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Brews & Views Bulletin Board Service * Brews and Views Archive 2005 * Archive through March 07, 2005 * 1/2" or 5/8" Soft Copper Tubing for HERMS coil? < Previous Next >

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Vince Turley
Member
Username: Vince

Post Number: 122
Registered: 05-2003
Posted on Saturday, March 05, 2005 - 04:37 pm:   Edit Post Delete Post View Post/Check IP    Ban Poster IP (Moderator/Admin only)

Ok, I have just "discovered" that 1/2" does not always equal 1/2"... at least in plumbing. I want to assemble the copper coil for my mini-heat exchanger this weekend, and found that 1/2" soft copper tubing actually uses 3/8" fittings. I plan to use 90o bends at each end of the coil, with short hard copper tubing extensions as needed for my new brewstand.

I have 1/2" fittings throughout my system... all valves, hoses, pump, etc. So, for my heat exchanger coil, should I use the 5/8" (and 1/2" fittings) or 1/2" (and 3/8" fittings) soft copper tubing in my HERMS system? I am guessing that it really does not matter, but wanted to get input from those that have been there. I am leaning towards the 5/8" tubing, that way my 1/2" silicon tubing will better fit on the 1/2" hard copper pipe extension (I'm not using barbs or QDs on the heat exchanger in/out, just hose clamps around the silicon tubing that is connected the heat exchanger).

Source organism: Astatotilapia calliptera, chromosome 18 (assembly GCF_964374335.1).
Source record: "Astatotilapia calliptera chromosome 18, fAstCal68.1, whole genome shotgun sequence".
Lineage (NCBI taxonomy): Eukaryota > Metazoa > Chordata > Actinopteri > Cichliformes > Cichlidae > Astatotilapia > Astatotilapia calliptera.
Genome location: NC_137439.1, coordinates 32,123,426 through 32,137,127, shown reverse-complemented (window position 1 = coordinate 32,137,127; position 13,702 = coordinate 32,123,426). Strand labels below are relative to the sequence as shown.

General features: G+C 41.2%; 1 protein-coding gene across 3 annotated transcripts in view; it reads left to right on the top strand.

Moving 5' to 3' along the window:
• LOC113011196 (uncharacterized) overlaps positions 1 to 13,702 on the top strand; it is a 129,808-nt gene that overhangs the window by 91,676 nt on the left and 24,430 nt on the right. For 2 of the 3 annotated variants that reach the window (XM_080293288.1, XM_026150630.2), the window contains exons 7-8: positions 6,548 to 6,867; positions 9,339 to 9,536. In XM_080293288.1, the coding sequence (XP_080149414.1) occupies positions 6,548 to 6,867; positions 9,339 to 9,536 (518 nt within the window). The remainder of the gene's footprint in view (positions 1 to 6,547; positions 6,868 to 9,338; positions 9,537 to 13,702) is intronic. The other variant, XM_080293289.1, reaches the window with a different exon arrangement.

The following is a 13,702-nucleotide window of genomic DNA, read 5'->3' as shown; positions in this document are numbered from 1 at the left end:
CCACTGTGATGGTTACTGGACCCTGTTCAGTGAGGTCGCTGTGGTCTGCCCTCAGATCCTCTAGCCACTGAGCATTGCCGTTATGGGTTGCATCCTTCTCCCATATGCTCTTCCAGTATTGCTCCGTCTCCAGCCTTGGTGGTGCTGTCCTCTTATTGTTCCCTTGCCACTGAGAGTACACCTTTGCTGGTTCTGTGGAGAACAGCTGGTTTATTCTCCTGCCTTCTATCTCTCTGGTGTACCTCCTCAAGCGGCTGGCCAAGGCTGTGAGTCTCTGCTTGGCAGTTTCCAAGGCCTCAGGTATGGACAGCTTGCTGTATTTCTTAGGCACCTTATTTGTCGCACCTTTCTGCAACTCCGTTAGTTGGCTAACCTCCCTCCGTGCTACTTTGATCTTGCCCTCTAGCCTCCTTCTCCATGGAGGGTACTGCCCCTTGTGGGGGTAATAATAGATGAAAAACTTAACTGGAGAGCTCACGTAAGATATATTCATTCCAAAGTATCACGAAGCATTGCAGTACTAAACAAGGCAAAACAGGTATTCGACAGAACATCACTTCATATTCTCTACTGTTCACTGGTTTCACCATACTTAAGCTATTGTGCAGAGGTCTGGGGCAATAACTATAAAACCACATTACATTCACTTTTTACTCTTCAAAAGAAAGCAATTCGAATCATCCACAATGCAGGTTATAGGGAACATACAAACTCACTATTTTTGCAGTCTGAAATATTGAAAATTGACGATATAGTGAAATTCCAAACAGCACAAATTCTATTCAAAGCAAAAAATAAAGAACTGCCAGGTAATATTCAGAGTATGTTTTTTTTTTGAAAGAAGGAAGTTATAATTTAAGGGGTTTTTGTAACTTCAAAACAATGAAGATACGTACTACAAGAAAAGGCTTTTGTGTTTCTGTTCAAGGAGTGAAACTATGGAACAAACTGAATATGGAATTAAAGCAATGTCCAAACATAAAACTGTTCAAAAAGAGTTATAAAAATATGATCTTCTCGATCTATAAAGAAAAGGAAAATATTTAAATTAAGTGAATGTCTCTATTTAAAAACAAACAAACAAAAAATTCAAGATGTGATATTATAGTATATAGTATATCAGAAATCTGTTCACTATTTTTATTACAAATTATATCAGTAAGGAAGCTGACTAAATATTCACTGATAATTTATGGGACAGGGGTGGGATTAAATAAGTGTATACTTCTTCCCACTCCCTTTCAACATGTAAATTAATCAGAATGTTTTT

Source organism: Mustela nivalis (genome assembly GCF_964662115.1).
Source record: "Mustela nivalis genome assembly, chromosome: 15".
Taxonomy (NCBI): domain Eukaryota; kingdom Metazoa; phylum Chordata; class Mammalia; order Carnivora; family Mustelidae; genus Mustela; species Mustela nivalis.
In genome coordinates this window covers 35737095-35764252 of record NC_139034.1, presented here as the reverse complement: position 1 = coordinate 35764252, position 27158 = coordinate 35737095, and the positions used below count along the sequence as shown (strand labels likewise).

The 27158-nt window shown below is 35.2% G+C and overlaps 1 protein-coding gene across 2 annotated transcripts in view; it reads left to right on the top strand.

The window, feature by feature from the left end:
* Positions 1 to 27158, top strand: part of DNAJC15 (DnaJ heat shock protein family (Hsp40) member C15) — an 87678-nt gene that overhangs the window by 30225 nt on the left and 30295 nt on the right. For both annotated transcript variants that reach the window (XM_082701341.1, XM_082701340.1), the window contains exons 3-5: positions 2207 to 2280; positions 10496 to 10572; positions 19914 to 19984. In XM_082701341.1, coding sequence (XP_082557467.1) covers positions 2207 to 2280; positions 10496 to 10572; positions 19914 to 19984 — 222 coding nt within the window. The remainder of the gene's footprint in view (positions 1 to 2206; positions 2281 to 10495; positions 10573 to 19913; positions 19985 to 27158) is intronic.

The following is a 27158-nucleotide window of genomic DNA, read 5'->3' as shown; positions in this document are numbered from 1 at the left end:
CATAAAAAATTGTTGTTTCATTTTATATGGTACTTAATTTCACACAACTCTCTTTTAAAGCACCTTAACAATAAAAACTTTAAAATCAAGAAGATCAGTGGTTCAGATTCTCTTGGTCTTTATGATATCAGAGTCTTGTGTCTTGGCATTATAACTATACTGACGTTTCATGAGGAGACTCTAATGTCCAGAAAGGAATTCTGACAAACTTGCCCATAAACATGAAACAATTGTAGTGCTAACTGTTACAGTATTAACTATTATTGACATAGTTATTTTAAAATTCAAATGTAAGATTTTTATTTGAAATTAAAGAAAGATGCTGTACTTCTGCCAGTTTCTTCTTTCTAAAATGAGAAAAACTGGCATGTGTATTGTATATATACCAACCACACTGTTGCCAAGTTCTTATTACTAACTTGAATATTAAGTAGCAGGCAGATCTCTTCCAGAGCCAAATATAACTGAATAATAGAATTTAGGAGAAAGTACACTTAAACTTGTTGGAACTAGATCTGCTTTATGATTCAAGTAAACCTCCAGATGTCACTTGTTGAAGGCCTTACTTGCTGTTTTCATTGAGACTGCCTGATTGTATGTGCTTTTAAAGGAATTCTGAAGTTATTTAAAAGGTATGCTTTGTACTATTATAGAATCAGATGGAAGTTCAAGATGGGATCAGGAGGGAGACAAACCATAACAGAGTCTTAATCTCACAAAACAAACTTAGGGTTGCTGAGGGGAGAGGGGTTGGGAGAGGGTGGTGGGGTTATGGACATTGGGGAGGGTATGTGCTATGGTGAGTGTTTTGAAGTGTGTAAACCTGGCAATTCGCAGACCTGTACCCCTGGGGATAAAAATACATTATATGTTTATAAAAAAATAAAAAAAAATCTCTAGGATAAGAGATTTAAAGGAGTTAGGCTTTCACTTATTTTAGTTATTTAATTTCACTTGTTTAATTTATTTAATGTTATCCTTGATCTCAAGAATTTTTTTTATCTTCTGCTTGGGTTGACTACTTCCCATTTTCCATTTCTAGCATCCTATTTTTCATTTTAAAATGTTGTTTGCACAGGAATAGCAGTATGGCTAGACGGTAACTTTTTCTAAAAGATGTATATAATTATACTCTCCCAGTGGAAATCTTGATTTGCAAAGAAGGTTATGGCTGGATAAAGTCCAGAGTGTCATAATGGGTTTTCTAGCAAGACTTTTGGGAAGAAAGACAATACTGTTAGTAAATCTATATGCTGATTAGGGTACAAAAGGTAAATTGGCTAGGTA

-Vince
 

Bill Pierce
Moderator
Username: Billpierce

Post Number: 2541
Registered: 01-2002
Posted on Saturday, March 05, 2005 - 06:07 pm:   Edit Post Delete Post View Post/Check IP    Ban Poster IP (Moderator/Admin only)

Vince, your guess is correct; it really doesn't matter, at least for the HERMS coil. The 1/2 in. (O.D. in the case of soft copper tubing) diameter will work just fine, and it's not necessary to use 5/8 in., which is harder to bend. I would not recommend using 3/8 in. tubing, however, as it will restrict the flow more than you (or the pump) would like.

Soft copper tubing sizing uses the nominal O.D. rather then the nominal I.D. for hard copper pipe. And the truth is that the fittings used for 1/2 in. tubing are not the same as those for 3/8 in. pipe; they are an intermediate size designed specifically for soft tubing. There are also a variety of adapters to connect soft tubing to hard pipe and vice versa; your local home center or plumbing supplier should have them. It's just one more little detail to be aware of.
 

Wortgames
Junior Member
Username: Wortgames

Post Number: 27
Registered: 06-2003
Posted on Sunday, March 06, 2005 - 12:07 am:   Edit Post Delete Post View Post/Check IP    Ban Poster IP (Moderator/Admin only)

My HLT uses quite a significant length of 3/8" tubing, and my pump handles it fine. The thinner tube gives better heat transfer IMO.

messy coils

I'm also a fan of making it messy in there - it doesn't look as pretty but it certainly increases thermal turbulence which is beneficial.
 

Jared Cook
Intermediate Member
Username: Jared

Post Number: 446
Registered: 09-2002
Posted on Sunday, March 06, 2005 - 12:42 am:   Edit Post Delete Post View Post/Check IP    Ban Poster IP (Moderator/Admin only)

And to think I spent a whole afternoon making mine look halfway decent. I like it! I guess an electric element is out of the question in yours though.
 

Wortgames
Junior Member
Username: Wortgames

Post Number: 28
Registered: 06-2003
Posted on Sunday, March 06, 2005 - 02:04 am:   Edit Post Delete Post View Post/Check IP    Ban Poster IP (Moderator/Admin only)

No, there's an element at the bottom

That's an old pic, there's also a float valve now, which makes filling easy and helps to automate the cooling process - I just control the overflow rate of heated water and the float valve takes care of the input.

I'll post a more recent pic later if anyone's interested.

(Message edited by wortgames on March 06, 2005)
 

J. Steinhauer